But the varieties of cannabis flowers farmers are growing in the UK under industrial hemp licences are arguably far better regulated than the varieties used to make the CBD products exported from abroad.




Last month, Jersey became the first place in Britain’s territories to grant a licence for farmers to harvest hemp flowers for cannabis oil.


Jersey, having a separate jurisdiction, can resolve to do this unilaterally. We could do the same after Brexit, when our cannabis strategy would be entirely our choice.


The current controversy over the safety of CBD oil could provide an opportunity to overcome the commercial barrier to legal cannabis farming in the UK.


If farmers got together to collaborate in developing product management strategies which could reassure the Home Office the crop would be grown sensibly and CBD oil would be produced safely, and if the FSA looked at tighter regulations on CBD imports from abroad, the UK could become self-sustaining in cannabis production.


Great job


By controlling the entire cannabis value chain in the UK, in a regulated market, Britain could do a great job of producing a high-quality product.


If we grow cannabis here in the UK, we can also control the crops through a regulatory regime which is self-financing, and that will incorporate the manufacture of CBD oil from the flowers.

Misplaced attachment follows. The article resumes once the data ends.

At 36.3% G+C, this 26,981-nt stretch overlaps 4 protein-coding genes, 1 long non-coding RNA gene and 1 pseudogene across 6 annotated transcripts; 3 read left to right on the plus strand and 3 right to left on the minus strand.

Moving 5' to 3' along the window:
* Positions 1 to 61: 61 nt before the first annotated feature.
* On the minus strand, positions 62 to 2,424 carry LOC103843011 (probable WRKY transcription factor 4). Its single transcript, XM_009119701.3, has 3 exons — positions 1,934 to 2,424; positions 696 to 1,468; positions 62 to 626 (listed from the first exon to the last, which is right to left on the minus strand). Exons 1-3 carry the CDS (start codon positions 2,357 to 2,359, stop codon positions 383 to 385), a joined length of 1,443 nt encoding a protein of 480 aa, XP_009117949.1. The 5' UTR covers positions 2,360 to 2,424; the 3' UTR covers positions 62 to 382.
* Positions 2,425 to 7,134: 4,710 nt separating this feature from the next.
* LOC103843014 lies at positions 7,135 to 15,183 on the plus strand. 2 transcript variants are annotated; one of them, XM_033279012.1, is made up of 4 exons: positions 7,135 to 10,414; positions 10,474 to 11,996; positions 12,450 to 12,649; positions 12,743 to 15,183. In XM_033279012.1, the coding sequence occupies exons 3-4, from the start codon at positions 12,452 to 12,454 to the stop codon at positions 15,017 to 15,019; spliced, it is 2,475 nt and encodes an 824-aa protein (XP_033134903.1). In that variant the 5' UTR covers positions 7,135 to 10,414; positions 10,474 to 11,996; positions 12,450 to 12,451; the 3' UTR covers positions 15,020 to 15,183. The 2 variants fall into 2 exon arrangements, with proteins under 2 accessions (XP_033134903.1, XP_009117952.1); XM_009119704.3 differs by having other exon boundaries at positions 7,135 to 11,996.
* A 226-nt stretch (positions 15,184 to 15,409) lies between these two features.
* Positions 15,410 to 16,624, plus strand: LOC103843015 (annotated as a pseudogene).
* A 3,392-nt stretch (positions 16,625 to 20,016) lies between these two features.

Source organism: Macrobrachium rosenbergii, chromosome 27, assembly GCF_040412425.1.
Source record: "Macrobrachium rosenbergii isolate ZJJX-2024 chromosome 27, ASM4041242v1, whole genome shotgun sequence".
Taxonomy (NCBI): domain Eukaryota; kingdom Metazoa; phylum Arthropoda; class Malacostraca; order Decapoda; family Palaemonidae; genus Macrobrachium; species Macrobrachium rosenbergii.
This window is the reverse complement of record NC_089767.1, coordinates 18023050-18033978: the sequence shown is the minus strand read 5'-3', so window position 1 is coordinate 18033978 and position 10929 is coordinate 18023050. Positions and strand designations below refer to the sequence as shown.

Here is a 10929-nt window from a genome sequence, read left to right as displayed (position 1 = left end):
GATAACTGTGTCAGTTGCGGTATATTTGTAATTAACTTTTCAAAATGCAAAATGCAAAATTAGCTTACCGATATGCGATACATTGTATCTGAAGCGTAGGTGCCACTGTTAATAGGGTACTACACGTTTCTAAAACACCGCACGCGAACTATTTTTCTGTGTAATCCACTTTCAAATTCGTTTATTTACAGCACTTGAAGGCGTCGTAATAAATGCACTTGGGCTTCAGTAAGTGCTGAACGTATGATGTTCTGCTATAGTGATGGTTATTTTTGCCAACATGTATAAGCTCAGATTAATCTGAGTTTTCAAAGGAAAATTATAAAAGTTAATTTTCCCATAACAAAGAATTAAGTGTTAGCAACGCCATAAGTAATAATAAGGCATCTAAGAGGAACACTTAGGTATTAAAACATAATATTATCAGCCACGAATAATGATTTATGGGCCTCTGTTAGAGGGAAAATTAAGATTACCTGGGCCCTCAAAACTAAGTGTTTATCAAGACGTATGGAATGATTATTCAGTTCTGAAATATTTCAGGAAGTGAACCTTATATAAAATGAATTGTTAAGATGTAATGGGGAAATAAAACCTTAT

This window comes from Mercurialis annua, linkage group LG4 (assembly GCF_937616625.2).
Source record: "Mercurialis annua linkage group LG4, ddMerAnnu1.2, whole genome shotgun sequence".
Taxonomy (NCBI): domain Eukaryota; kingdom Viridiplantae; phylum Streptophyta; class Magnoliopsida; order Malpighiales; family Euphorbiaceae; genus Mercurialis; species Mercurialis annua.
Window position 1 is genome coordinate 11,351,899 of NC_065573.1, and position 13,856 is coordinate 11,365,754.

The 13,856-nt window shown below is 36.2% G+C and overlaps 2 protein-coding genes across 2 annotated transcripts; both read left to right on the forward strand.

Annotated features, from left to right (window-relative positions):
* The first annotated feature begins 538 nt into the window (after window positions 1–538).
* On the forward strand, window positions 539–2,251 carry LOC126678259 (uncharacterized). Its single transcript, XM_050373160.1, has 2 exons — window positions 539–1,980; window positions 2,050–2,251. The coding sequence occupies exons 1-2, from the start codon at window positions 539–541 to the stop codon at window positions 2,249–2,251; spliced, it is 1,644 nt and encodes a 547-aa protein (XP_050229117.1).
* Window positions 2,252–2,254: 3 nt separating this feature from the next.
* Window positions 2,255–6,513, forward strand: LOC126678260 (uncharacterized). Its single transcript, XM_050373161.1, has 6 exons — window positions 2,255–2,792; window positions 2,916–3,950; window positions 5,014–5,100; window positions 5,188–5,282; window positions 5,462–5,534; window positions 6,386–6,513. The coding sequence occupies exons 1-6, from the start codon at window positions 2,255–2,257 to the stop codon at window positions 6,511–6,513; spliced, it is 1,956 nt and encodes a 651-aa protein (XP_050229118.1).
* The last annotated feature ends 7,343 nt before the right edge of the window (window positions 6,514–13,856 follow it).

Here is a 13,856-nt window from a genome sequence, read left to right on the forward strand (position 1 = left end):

But this will only be fully commercial if the farming industry works closely with Government to develop a value chain from sourcing to selling across the UK, which has transparent controls and a fully traceable supply chain – otherwise known as a seed to shelf strategy.


If these changes happened, cannabis really could be the crop of the future, because it is used to make many things for which demand is rising.


It’s a biodegradable alternative to single-use plastic.




Hemp seed oil is an ingredient which is in demand for vegan foods, and the stalks can be used to make textiles, including clothes, which are a locally sourced alternative to cotton.


You can even build houses from them.


But many farmers fear if the Government does not move soon to allow British farmers to use cannabis flowers, and to address the sale of substandard CBD oil from abroad, it may find in three years’ time it has missed the boat because African cannabis has become so plentiful and cheap that there’s no longer much demand for British CBD.


Cannabis has been successfully farmed in the UK since the tenth century, particularly in coastal regions.


Hemp ropes were fundamental to the success of the British navy, and so in demand that King Henry VIII forced landowners to grow hemp.




The plant is hardy and easy to cultivate, it’s production is environmentally beneficial because it doesn’t need much fertilisation or crop controls, and it is – for the time being at least – relatively pest-resistant, so doesn’t need pesticides or herbicides.


An added bonus for farmers is it’s good for the soil because it has alleged phytoremediation properties.


With collaboration between Government and farmers, we can start to imagine a future in which we’re consuming cold-pressed hemp seed oil and hemp seed-based dairy alternative drinks, living in hemp buildings, using CBD for its potential health benefits and wearing British organic hemp clothing.